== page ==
Whether high school represents the pinnacle of your life or the most dismal part, the English curriculum likely showcased some of the finest the literary cannon has to offer. From classics to contemporary, reading lists stayed packed with renowned works and authors. Reading for the classroom always feels differently than reading for pleasure, so with a little bit of distance and no essays to write, it’s time to take another look at the books you read in high school. With no further ado I introduce you to the newest Foghorn Scene column: Books to Rediscover.
Last week classic 20th century American novelist and short story writer Jerome David (J.D.) Salinger passed away. Often dismal and unresolved, his most famous works assail the superficial and unscrupulous nature of structures and systems.
Franny and Zooey, published in 1961, started as short stories in “The New Yorker.” Split into two parts, it tells the story of a sister (Franny) and brother (Zooey) from the Glass family commonly used in Salinger’s works. In part one Franny grows discontent with her seemingly artificial and shallow world and attempts use of prayer as a remedy leading her to a nervous breakdown. Zooey works to alleviate her suffering.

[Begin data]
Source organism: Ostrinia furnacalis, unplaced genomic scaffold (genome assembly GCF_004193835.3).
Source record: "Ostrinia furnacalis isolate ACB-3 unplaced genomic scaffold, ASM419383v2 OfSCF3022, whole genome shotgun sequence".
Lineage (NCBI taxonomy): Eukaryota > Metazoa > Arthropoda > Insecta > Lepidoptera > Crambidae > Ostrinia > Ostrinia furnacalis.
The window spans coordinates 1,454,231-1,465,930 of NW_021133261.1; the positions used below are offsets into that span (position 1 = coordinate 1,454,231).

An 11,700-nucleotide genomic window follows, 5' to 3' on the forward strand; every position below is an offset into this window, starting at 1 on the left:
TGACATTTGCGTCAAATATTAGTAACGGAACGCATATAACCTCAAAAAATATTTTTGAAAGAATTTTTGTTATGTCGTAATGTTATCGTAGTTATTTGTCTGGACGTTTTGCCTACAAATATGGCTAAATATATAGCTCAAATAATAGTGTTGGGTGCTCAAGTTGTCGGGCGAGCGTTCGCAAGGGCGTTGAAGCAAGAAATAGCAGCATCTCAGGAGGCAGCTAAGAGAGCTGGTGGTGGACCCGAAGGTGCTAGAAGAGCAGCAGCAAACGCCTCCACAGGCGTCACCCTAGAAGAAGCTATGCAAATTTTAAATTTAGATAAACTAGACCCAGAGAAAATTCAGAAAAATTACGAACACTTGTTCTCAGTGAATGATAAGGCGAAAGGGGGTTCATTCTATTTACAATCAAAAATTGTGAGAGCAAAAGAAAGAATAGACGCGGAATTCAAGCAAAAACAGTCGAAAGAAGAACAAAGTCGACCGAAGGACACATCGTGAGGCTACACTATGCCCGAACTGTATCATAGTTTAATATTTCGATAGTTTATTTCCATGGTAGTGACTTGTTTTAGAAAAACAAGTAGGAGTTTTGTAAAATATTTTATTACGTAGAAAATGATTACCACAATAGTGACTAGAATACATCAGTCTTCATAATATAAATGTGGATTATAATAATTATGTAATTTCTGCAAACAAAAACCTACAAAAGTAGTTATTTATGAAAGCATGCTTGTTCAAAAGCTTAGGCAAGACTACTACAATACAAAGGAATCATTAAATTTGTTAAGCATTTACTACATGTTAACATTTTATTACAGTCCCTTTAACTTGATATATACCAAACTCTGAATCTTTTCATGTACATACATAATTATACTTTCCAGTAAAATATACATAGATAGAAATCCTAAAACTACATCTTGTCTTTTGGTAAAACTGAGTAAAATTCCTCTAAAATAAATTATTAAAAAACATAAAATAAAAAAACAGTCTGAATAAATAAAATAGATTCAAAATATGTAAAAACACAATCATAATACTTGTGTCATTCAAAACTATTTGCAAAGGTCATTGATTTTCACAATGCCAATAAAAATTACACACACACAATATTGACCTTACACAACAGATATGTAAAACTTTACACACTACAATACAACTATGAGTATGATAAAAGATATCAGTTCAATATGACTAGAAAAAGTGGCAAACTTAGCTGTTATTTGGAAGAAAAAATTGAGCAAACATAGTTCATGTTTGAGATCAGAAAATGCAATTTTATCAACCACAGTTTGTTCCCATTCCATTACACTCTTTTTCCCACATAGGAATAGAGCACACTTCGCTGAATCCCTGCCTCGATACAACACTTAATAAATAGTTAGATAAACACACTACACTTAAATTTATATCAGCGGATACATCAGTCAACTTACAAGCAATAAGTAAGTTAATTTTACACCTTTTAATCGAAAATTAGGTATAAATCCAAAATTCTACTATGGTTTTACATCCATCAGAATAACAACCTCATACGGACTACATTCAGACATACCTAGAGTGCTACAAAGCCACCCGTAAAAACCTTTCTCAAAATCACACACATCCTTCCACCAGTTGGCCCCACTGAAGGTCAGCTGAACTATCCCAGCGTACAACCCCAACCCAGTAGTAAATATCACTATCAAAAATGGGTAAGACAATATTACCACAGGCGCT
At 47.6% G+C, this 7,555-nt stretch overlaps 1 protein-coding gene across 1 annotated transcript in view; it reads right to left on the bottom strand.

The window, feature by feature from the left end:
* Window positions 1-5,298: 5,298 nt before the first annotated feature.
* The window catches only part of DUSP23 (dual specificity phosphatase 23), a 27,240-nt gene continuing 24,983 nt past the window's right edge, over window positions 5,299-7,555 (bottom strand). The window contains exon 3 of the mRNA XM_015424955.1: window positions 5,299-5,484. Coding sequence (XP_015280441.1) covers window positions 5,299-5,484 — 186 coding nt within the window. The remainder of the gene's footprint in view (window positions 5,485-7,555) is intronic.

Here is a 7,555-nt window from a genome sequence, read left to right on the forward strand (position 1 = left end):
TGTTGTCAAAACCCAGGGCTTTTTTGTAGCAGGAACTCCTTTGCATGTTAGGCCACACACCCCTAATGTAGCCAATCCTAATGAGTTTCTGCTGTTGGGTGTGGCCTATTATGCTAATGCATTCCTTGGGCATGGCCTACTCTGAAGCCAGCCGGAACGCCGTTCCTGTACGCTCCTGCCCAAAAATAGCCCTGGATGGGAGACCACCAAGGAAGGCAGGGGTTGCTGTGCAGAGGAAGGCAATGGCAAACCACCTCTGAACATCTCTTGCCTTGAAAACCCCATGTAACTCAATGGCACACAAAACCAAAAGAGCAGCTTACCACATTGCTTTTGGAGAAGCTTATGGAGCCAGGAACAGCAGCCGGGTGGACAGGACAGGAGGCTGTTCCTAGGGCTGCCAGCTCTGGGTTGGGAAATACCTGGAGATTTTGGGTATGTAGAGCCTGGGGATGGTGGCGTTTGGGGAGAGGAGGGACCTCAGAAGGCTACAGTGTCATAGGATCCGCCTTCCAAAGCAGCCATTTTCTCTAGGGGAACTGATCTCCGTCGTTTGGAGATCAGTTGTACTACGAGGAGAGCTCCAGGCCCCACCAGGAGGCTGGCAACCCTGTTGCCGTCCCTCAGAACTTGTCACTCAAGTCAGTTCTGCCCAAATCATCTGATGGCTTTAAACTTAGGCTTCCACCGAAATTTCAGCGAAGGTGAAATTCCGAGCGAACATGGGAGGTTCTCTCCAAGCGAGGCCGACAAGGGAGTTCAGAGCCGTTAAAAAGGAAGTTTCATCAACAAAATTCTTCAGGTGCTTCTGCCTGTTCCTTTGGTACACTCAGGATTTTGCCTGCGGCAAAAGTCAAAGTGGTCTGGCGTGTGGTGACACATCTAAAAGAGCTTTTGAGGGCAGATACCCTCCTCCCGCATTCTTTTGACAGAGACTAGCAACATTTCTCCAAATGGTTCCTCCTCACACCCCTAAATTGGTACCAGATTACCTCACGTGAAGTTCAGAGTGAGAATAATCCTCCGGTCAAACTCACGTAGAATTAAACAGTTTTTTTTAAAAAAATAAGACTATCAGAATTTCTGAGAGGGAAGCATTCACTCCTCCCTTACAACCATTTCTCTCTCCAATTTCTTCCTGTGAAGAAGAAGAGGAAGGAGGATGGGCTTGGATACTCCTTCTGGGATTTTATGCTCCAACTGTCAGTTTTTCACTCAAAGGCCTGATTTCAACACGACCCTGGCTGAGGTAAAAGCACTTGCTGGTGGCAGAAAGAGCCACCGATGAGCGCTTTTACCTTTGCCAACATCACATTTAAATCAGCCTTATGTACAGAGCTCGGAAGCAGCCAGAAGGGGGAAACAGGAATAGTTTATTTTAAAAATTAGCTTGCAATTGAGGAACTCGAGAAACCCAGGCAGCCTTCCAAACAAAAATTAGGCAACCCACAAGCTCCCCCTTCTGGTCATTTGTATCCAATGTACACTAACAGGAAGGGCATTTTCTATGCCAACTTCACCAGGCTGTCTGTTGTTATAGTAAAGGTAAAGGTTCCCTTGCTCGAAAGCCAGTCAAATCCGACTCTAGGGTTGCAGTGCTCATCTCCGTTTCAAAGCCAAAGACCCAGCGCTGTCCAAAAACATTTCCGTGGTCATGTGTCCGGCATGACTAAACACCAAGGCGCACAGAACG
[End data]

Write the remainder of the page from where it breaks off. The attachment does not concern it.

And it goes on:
The most famous works from Nine Stories are “A Perfect Day for Bananafish” and “For Esme – with Love & Squalor.” “Bananafish” introduces a member of the Glass family for the first time in Salinger’s work. It tells the story of a husband and wife, Seymour and Muriel, on their second honeymoon. Both figures are quirky and strange – Seymour insists that he has a tattoo, though he doesn’t, and out of fear of others seeing it he wears a bathrobe on the beach. In “For Esme,” a deployed army sergeant forms a relationship with a young girl over tea as she tells him about her family, hopes and dreams. This connection provides him with the necessary friendship to alleviate some of the suffering of war.
The Catcher in the Rye, likely Salinger’s most famous novel, tells the story of angsty protagonist/antihero Holden Caulfield. Away at Pency Prep he feels disgruntled with all the “phony” boys around them. After he fails out of school he leaves for New York City. He spends three days in the city, much of them spent intoxicated. He has a coming of age experience with a prostitute named Sunny (ultimately he just wants to talk and she becomes aggravated), visits his little sister Phoebe (the only person in his family and life he has a meaningful relationship with) and evaluates his world. “Don’t ever tell anybody anything. If you do, you start missing everybody.”